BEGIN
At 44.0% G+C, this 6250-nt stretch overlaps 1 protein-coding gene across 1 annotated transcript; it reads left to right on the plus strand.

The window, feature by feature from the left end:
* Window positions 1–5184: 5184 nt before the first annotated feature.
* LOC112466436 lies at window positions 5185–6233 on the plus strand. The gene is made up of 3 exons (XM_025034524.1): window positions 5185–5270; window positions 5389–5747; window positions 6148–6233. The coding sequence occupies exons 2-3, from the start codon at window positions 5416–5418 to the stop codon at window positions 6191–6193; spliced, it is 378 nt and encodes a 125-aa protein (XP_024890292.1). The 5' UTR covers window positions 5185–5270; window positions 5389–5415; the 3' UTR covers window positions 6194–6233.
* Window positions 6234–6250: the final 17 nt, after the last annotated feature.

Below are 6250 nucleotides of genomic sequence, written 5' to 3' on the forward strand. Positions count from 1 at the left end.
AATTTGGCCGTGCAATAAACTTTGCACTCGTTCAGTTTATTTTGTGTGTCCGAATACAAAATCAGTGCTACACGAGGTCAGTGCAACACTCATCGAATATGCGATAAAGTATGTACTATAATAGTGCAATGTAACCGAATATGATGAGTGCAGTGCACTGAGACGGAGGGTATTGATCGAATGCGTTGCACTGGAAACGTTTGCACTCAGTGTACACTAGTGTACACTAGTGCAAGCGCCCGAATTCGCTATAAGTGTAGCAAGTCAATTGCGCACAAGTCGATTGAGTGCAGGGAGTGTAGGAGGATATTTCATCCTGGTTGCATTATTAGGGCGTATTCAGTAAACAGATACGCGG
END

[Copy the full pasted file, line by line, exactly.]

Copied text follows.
At 44.0% G+C, this 6250-nt stretch overlaps 1 protein-coding gene across 1 annotated transcript; it reads left to right on the plus strand.

The window, feature by feature from the left end:
* Window positions 1–5184: 5184 nt before the first annotated feature.
* LOC112466436 lies at window positions 5185–6233 on the plus strand. The gene is made up of 3 exons (XM_025034524.1): window positions 5185–5270; window positions 5389–5747; window positions 6148–6233. The coding sequence occupies exons 2-3, from the start codon at window positions 5416–5418 to the stop codon at window positions 6191–6193; spliced, it is 378 nt and encodes a 125-aa protein (XP_024890292.1). The 5' UTR covers window positions 5185–5270; window positions 5389–5415; the 3' UTR covers window positions 6194–6233.
* Window positions 6234–6250: the final 17 nt, after the last annotated feature.

Below are 6250 nucleotides of genomic sequence, written 5' to 3' on the forward strand. Positions count from 1 at the left end.
AATTTGGCCGTGCAATAAACTTTGCACTCGTTCAGTTTATTTTGTGTGTCCGAATACAAAATCAGTGCTACACGAGGTCAGTGCAACACTCATCGAATATGCGATAAAGTATGTACTATAATAGTGCAATGTAACCGAATATGATGAGTGCAGTGCACTGAGACGGAGGGTATTGATCGAATGCGTTGCACTGGAAACGTTTGCACTCAGTGTACACTAGTGTACACTAGTGCAAGCGCCCGAATTCGCTATAAGTGTAGCAAGTCAATTGCGCACAAGTCGATTGAGTGCAGGGAGTGTAGGAGGATATTTCATCCTGGTTGCATTATTAGGGCGTATTCAGTAAACAGATACGCGG